Using a grid to draw a side view of the head
The same proportionate guidelines that apply to the skull in a frontal view will help you draw a realistic head in side view. The only drawback to using a grid is that it can lead an artist to think of the head in terms of straight lines. This is particularly dangerous in the side view. To avoid drawing profile views of characters that look pushed up against a wall, remember that the face is positioned on a curved surface. The grid lines may be straight, but they're there to help you draw gently curved lines.
Start with the same grid you used for a front-view drawing. This time, though, don't omit the outer eighths. Draw an oval bounded by the left, right, and top edges and the “mouth line” (one-third of the way down from the bottom quarter). Indicate the jaw by drawing a curved line down from the outer edge of the circle to the bottom. The jaw line extends all the way back to the bottom of the circle in a gradually sloping line.
You'll notice that the features fall on the same grid lines. The eye is positioned on the centerline, about one-eighth from the edge of the circle. From the side, the eye's shape is best described as a sideways V. The ear is positioned on the vertical centerline, reaching from just above center to the bottom quarter line. Observe how the jaw line leads directly to the ear. The cheekbone extends from the top of the ear to the mouth. The nose extends outside the grid, reaching from the centerline to the bottom quarter. The mouth gets positioned about a third of the way down the bottom quarter.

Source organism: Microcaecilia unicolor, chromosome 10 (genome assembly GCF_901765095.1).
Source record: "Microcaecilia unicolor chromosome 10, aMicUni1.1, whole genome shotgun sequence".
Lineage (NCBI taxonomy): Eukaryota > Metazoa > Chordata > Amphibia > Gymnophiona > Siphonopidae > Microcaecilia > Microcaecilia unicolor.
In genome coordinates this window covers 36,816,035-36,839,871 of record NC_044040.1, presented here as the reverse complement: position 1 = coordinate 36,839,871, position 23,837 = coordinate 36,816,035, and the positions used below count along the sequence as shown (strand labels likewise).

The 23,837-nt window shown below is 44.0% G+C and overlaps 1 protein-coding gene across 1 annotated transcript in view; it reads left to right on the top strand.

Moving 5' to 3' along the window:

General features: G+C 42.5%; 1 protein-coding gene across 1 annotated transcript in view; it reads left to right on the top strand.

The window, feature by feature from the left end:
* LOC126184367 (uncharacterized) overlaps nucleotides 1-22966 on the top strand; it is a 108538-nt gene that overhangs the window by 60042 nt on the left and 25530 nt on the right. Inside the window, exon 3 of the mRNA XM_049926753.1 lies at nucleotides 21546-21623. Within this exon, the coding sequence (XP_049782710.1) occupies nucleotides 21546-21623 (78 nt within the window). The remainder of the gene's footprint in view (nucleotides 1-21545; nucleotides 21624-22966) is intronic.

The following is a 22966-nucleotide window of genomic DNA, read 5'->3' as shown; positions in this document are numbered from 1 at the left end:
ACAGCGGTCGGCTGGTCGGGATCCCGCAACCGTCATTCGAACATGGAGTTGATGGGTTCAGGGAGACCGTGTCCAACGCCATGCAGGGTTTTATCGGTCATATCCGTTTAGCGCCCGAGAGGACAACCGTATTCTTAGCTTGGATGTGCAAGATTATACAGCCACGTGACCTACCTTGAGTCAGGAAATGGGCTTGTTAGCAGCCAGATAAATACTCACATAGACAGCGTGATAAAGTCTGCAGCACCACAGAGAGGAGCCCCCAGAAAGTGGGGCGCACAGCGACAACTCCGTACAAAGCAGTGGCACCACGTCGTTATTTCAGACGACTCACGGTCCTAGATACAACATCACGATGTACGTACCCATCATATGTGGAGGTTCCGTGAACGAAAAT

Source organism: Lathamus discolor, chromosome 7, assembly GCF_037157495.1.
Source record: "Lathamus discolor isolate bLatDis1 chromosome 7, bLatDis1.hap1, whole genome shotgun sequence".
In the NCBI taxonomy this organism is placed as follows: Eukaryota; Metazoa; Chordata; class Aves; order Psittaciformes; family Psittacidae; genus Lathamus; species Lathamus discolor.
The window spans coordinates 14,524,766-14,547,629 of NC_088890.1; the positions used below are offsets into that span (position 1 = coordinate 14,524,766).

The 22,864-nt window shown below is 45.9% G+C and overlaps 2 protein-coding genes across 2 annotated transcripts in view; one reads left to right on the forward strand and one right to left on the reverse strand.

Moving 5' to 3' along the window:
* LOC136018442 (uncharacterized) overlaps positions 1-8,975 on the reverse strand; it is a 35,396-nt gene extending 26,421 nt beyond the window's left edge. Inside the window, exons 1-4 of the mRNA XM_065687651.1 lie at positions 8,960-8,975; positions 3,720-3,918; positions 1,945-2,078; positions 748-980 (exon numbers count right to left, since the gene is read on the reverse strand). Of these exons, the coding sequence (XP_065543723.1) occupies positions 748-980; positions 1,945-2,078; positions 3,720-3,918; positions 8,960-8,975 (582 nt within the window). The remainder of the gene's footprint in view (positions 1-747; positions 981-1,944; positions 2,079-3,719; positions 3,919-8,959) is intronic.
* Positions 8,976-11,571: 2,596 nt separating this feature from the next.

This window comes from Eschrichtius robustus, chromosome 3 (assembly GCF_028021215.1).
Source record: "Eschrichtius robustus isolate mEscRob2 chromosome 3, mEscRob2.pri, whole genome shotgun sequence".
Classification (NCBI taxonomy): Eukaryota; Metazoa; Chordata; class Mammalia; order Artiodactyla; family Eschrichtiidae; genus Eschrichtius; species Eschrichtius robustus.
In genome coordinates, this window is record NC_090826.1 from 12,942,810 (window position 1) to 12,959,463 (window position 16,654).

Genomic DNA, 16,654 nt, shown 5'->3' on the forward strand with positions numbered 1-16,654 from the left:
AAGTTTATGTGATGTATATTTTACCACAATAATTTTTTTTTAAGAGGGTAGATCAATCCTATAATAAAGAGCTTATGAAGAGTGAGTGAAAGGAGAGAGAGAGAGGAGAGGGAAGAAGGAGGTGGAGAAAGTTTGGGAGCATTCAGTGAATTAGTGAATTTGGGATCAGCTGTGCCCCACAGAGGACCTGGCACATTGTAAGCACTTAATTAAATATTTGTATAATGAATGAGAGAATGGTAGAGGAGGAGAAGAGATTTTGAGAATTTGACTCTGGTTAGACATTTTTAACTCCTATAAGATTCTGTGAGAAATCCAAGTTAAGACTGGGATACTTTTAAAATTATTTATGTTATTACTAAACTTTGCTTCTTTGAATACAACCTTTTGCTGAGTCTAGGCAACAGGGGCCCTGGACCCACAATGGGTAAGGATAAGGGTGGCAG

The most difficult aspects of drawing a head in profile are the nose and mouth. Many beginners tend to overemphasize the nose. The nose juts away from the skull and, really, is a rather small feature. It also “pulls” the mouth away from the skull. Draw a diagonal line from the tip of the nose to the jaw line to help judge how far the lips should come out. Finally, add details like nostrils and a chin.
Nostrils are a big part of why beginners have trouble drawing the nose. Remember, the openings point down — not out — from the nose. The rest of the nostril is built around this opening.